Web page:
“Our classical music is a part of our culture that we are proud of,” said Saffia S. Beyg at the launch of her book Sampurna at the Alliance Francaise here on Saturday evening.

The launch was attended by many of her students, who have all studied music under her at one time or another over the years. They lovingly referred to the octogenarian as ‘Saffia Apa’ or just ‘Apa’ while sharing their experience of learning with her. So many of them who were away or couldn’t be there also sent in recorded video messages, congratulating her on the launch of the book.

“The book has been done with a lot of my emotion. I wanted to do it for our young generation, who need to know and understand that classical music is nothing to be afraid of. It is something very beautiful,” said Saffia Apa.

Saffiah Apa with her son, designer Rizwan Beyg, at the Sampurna launch — Photo courtesy Maliha Rehman's Instagram
Saffiah Apa with her son, designer Rizwan Beyg, at the Sampurna launch — Photo courtesy Maliha Rehman's Instagram

Renowned ghazal singer Tina Sani, a proud student of Apa’s, was also present on the occasion. “Just sitting with you, Apa, was more than music. It was more abo­ut life. It was more about fin­ding inner peace,” said Tina, while sharing about how she would get irritated when a note or raga wasn’t working out for her. “Apa, then, would calm me down, help me make friends with the notes and tones. I owe so much of my music to Apa,” she said.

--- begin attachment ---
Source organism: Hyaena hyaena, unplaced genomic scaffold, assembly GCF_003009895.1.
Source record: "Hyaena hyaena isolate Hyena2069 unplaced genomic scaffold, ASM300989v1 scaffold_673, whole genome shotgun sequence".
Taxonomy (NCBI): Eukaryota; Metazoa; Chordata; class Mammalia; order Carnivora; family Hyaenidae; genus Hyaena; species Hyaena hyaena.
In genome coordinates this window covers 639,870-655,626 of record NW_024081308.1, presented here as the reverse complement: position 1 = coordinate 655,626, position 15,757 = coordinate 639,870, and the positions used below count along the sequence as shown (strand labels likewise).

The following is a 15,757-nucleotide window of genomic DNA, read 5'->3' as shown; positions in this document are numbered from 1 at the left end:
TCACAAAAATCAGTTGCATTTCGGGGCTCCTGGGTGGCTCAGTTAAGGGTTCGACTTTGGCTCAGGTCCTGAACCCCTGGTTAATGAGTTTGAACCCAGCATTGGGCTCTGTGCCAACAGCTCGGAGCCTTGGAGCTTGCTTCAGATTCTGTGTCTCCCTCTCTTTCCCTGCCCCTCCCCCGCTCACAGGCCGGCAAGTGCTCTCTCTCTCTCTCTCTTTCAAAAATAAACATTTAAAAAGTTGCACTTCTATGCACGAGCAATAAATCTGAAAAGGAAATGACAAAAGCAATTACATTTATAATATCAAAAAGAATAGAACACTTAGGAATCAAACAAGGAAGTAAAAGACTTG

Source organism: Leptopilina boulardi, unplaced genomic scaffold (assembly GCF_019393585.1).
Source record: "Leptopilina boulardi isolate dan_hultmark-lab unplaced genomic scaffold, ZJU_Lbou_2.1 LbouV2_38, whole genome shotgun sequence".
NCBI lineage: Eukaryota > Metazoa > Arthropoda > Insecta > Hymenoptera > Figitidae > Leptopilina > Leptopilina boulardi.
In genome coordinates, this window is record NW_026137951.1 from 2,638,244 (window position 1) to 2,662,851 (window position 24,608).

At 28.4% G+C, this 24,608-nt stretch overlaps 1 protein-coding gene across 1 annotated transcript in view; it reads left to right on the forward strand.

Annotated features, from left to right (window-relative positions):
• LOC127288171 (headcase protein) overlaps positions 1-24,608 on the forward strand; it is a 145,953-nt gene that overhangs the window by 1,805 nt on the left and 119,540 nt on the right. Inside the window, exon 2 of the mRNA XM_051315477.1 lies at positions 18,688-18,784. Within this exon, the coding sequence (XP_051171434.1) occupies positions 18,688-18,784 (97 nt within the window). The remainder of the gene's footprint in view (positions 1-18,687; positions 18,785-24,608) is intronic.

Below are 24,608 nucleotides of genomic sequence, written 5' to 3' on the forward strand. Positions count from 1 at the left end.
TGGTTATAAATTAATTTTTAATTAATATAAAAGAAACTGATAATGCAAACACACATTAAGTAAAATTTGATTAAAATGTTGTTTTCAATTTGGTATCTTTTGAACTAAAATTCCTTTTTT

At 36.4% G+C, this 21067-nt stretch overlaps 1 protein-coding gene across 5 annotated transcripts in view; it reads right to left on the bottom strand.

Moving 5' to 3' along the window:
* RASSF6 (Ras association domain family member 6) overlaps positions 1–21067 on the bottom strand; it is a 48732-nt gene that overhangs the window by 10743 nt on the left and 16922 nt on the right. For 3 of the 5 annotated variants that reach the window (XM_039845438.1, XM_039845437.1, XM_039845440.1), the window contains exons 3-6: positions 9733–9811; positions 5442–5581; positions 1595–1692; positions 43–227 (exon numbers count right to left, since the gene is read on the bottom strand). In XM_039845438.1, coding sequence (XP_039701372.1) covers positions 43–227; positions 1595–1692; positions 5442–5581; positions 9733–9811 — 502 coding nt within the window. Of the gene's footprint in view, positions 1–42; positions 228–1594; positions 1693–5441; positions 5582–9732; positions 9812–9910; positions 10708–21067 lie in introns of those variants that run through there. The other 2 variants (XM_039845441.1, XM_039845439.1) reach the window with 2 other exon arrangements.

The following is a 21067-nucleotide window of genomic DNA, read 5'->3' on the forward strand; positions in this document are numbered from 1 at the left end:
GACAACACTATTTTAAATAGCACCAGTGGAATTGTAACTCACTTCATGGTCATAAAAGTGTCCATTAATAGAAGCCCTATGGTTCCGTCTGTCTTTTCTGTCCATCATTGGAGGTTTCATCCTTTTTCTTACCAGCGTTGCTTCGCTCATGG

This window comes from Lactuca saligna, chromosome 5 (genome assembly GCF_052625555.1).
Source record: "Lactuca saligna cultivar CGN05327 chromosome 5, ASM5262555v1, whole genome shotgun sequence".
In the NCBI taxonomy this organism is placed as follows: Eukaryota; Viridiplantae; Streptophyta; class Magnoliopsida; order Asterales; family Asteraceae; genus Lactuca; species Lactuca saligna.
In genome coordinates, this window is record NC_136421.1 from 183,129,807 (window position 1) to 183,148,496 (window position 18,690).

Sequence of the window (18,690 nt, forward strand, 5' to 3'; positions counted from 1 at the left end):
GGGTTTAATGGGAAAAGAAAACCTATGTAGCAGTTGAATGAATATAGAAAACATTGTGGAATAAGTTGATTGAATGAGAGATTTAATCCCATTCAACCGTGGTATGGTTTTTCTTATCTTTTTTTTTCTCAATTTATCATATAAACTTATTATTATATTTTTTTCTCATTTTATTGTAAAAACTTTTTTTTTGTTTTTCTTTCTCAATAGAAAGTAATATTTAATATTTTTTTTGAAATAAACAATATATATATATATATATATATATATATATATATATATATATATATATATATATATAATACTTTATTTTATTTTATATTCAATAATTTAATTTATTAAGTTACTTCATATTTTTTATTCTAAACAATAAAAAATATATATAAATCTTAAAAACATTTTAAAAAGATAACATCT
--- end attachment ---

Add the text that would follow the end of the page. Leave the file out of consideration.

In her recorded message, Sabeen Rizvi, a young student, said that her musical journey with Apa was amazing. “To understand what it was like you must read the book,” she said.

Laraib Fatima, another student, said that Apa had a very different way of teaching music to her students. “Other teachers teach you with a harmonium but she does it with a tanpura,” she said. “She is not just a teacher, but a mentor and a friend. Like its author, the book is a great asset for all of us,” said Afsheen, another young student of Apa’s.

![ Saffiah Beyg signs copies of her book Sampurna — Photo courtesy Saffiah Beyg's Facebook 2

Noor Manviwala, another student, said that she came to Apa after learning how to play the guitar and piano herself. “Still, I had so much more to learn. And she helped me fill the gaps,” she said. Junaid Zuberi, who was a part of the television show by the same name, Sampurna, for over a decade from 2000 to 2011 with Saffia Apa, said that he was moved to tears the first time he heard her sing.

Dr Nighat, a friend of Apa’s, said that she wanted to see the television show Sampurna revived. “It is sad that it was discontinued,” she said. “Music is a way to calm the soul. It can change the environment.”

One of Apa’s young students, Mehreen Rizvi, then sang a small bandish (melo­dic composition) in Raag Yaman.

The evening ended with a minute’s silence in memory of the late Ustad Rais Khan on Saffia Apa’s request.

Originally published in Dawn, November 13th, 2017